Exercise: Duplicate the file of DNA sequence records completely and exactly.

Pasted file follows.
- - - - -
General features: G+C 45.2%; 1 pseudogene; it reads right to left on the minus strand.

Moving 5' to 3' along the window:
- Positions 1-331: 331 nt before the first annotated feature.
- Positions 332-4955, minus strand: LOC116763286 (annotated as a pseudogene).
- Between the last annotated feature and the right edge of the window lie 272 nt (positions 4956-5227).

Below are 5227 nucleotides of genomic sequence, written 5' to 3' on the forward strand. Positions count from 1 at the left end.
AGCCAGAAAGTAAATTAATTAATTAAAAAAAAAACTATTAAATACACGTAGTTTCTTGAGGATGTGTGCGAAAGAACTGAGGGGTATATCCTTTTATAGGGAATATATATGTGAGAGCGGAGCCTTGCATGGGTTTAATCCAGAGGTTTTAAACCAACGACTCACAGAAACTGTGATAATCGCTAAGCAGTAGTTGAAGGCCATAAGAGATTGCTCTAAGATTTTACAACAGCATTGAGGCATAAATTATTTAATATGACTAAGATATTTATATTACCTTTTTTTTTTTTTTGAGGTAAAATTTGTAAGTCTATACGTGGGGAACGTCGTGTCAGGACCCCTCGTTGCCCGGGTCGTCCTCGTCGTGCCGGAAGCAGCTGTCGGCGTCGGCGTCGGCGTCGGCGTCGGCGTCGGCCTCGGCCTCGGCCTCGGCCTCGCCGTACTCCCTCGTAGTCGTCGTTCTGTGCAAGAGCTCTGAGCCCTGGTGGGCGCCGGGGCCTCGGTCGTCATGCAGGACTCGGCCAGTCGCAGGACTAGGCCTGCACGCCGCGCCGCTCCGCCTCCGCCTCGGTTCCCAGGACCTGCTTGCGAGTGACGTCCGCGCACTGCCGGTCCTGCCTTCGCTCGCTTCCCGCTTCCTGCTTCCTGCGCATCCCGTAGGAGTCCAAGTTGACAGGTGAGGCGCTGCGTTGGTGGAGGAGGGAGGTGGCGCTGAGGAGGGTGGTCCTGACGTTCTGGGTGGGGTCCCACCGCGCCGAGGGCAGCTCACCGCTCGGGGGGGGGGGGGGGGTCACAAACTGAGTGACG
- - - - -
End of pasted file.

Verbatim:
General features: G+C 45.2%; 1 pseudogene; it reads right to left on the minus strand.

Moving 5' to 3' along the window:
- Positions 1-331: 331 nt before the first annotated feature.
- Positions 332-4955, minus strand: LOC116763286 (annotated as a pseudogene).
- Between the last annotated feature and the right edge of the window lie 272 nt (positions 4956-5227).

Below are 5227 nucleotides of genomic sequence, written 5' to 3' on the forward strand. Positions count from 1 at the left end.
AGCCAGAAAGTAAATTAATTAATTAAAAAAAAAACTATTAAATACACGTAGTTTCTTGAGGATGTGTGCGAAAGAACTGAGGGGTATATCCTTTTATAGGGAATATATATGTGAGAGCGGAGCCTTGCATGGGTTTAATCCAGAGGTTTTAAACCAACGACTCACAGAAACTGTGATAATCGCTAAGCAGTAGTTGAAGGCCATAAGAGATTGCTCTAAGATTTTACAACAGCATTGAGGCATAAATTATTTAATATGACTAAGATATTTATATTACCTTTTTTTTTTTTTTGAGGTAAAATTTGTAAGTCTATACGTGGGGAACGTCGTGTCAGGACCCCTCGTTGCCCGGGTCGTCCTCGTCGTGCCGGAAGCAGCTGTCGGCGTCGGCGTCGGCGTCGGCGTCGGCGTCGGCCTCGGCCTCGGCCTCGGCCTCGCCGTACTCCCTCGTAGTCGTCGTTCTGTGCAAGAGCTCTGAGCCCTGGTGGGCGCCGGGGCCTCGGTCGTCATGCAGGACTCGGCCAGTCGCAGGACTAGGCCTGCACGCCGCGCCGCTCCGCCTCCGCCTCGGTTCCCAGGACCTGCTTGCGAGTGACGTCCGCGCACTGCCGGTCCTGCCTTCGCTCGCTTCCCGCTTCCTGCTTCCTGCGCATCCCGTAGGAGTCCAAGTTGACAGGTGAGGCGCTGCGTTGGTGGAGGAGGGAGGTGGCGCTGAGGAGGGTGGTCCTGACGTTCTGGGTGGGGTCCCACCGCGCCGAGGGCAGCTCACCGCTCGGGGGGGGGGGGGGGGTCACAAACTGAGTGACG